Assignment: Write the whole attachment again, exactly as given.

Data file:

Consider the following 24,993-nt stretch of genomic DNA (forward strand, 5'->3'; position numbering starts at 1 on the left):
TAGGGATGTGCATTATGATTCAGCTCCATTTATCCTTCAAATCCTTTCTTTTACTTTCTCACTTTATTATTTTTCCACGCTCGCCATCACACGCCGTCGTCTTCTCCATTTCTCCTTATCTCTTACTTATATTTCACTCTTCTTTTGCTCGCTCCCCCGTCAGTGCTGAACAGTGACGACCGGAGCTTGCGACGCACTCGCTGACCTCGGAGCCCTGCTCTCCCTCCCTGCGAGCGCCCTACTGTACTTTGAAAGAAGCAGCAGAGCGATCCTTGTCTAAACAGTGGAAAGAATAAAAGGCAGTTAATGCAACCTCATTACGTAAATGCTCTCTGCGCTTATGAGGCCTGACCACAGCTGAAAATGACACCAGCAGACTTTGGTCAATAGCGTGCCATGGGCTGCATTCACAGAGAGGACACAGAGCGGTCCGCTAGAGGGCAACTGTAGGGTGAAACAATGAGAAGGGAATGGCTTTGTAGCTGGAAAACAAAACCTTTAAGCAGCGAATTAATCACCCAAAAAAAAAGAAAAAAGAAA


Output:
Consider the following 24,993-nt stretch of genomic DNA (forward strand, 5'->3'; position numbering starts at 1 on the left):
TAGGGATGTGCATTATGATTCAGCTCCATTTATCCTTCAAATCCTTTCTTTTACTTTCTCACTTTATTATTTTTCCACGCTCGCCATCACACGCCGTCGTCTTCTCCATTTCTCCTTATCTCTTACTTATATTTCACTCTTCTTTTGCTCGCTCCCCCGTCAGTGCTGAACAGTGACGACCGGAGCTTGCGACGCACTCGCTGACCTCGGAGCCCTGCTCTCCCTCCCTGCGAGCGCCCTACTGTACTTTGAAAGAAGCAGCAGAGCGATCCTTGTCTAAACAGTGGAAAGAATAAAAGGCAGTTAATGCAACCTCATTACGTAAATGCTCTCTGCGCTTATGAGGCCTGACCACAGCTGAAAATGACACCAGCAGACTTTGGTCAATAGCGTGCCATGGGCTGCATTCACAGAGAGGACACAGAGCGGTCCGCTAGAGGGCAACTGTAGGGTGAAACAATGAGAAGGGAATGGCTTTGTAGCTGGAAAACAAAACCTTTAAGCAGCGAATTAATCACCCAAAAAAAAAGAAAAAAGAAA